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Associated Press
Michigan’s Glenn Robinson III dunks over Iowa’s forward Melsahn Basabe during the second half Sunday. Robinson led Michigan with 20 points and 10 rebounds.
Michigan 95, Iowa 67

No. 2 Wolverines flying high

Hawkeyes wither under onslaught of dunks, threes

– Trey Burke rushed into the frontcourt, trying to take advantage of a 2-on-1 break. At the last moment, he softly lobbed the ball toward the rim, where Glenn Robinson III slammed it through the hoop.

That was the beginning of Michigan’s latest offensive clinic, a highlight reel of dunks, three-pointers, smooth ball handling and smart passing that overwhelmed Iowa in a 95-67 rout Sunday. Burke had 19 points and a career-high 12 assists for the second-ranked Wolverines. Robinson had 20 points and 10 rebounds.

With 7 minutes remaining in the first half, Michigan had only 17 points, making the eventual final score that much more startling.

“We’ve been in a lot of games where 15 minutes into the first half, we might have had a double-digit lead,” coach John Beilein said. “We didn’t have that today. We closed well, and then we came out in the second half and really played good from the get-go.”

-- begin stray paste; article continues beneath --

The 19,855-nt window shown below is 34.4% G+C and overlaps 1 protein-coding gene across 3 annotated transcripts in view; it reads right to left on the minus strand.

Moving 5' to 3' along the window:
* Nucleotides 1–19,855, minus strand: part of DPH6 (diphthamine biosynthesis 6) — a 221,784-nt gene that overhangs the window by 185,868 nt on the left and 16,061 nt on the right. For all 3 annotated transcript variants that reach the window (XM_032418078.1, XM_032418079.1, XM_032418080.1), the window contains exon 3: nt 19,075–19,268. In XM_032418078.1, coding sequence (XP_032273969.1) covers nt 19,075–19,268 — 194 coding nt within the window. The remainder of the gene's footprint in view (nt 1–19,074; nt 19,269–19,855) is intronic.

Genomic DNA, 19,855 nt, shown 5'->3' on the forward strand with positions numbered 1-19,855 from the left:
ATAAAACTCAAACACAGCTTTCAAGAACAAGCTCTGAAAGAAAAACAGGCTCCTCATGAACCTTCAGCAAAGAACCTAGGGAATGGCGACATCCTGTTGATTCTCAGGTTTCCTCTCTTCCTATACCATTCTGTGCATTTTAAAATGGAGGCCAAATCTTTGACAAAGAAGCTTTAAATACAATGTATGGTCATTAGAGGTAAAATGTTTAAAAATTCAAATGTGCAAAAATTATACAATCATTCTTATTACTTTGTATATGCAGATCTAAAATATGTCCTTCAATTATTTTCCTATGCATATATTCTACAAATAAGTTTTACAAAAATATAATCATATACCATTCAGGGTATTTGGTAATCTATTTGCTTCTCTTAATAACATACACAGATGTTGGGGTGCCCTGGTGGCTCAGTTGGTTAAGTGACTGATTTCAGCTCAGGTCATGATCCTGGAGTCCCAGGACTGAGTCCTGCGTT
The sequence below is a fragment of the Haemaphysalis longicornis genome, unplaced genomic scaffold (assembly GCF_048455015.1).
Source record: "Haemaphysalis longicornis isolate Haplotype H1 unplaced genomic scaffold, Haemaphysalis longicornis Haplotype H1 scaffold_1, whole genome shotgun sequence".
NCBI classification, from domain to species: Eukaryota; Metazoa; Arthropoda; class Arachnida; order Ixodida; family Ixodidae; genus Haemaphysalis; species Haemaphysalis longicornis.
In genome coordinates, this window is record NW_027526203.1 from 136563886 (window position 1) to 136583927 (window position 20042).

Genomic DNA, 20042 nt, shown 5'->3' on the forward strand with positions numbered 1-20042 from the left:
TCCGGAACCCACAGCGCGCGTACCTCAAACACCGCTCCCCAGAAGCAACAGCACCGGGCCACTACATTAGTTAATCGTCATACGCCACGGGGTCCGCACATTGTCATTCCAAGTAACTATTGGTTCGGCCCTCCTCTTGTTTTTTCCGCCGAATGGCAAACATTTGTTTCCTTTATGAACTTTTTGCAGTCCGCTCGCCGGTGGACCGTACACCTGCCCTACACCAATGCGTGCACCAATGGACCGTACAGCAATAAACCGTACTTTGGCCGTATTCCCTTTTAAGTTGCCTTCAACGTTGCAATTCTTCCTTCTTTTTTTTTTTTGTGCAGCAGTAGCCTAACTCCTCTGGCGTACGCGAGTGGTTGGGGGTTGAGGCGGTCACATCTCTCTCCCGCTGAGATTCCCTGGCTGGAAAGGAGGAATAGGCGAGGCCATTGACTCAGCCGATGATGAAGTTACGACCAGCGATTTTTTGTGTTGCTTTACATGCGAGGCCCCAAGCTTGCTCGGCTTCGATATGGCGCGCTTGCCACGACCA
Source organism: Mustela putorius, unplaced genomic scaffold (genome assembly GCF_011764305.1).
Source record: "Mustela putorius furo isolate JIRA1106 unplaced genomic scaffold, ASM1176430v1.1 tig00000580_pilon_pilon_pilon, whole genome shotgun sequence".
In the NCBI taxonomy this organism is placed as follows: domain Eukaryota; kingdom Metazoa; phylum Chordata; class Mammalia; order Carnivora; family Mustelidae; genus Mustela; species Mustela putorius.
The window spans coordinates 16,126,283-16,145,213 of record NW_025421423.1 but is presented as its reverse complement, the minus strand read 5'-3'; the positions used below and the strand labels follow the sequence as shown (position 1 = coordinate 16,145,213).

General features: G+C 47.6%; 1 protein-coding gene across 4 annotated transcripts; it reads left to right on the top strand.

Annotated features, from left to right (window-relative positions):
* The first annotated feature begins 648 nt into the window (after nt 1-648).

Michigan (15-0, 2-0 Big Ten) is a win away from matching the program’s best start to a season. The 1985-86 team began 16-0.

Devyn Marble scored 14 points for the Hawkeyes, who were holding opponents to 37 percent shooting before facing Michigan. The Wolverines shot 58 percent from the field and 10 of 22 from three-point range.

Tim Hardaway Jr. scored 19 points for Michigan.

The Wolverines aren’t a team that tries to force the tempo, but they routed Northwestern 94-66 on Thursday and beat Iowa by the same margin. It was the fourth straight game in which Michigan made at least 10 shots from three-point range.

“We always thought, as we were trying to develop a coaching philosophy with my staff – and I have a great staff – that we wouldn’t change if we got more athletic,” Beilein said. “Some of these principles will still work, even if you did have better speed. … We’ve always run wherever I’ve been, but we run a little faster now, jump a little higher.”

Michigan turned the ball over only six times. Burke shot 7 of 10 from the field with just one turnover. “That’s something that I admire because I know the more possessions we get, the better,” Burke said. “Me being a point guard out there for this team, I know it’s real important to make sure Nik (Stauskas) gets the ball when he’s open, make sure Tim gets the ball when he’s driving. I try to value the ball as much as possible.”

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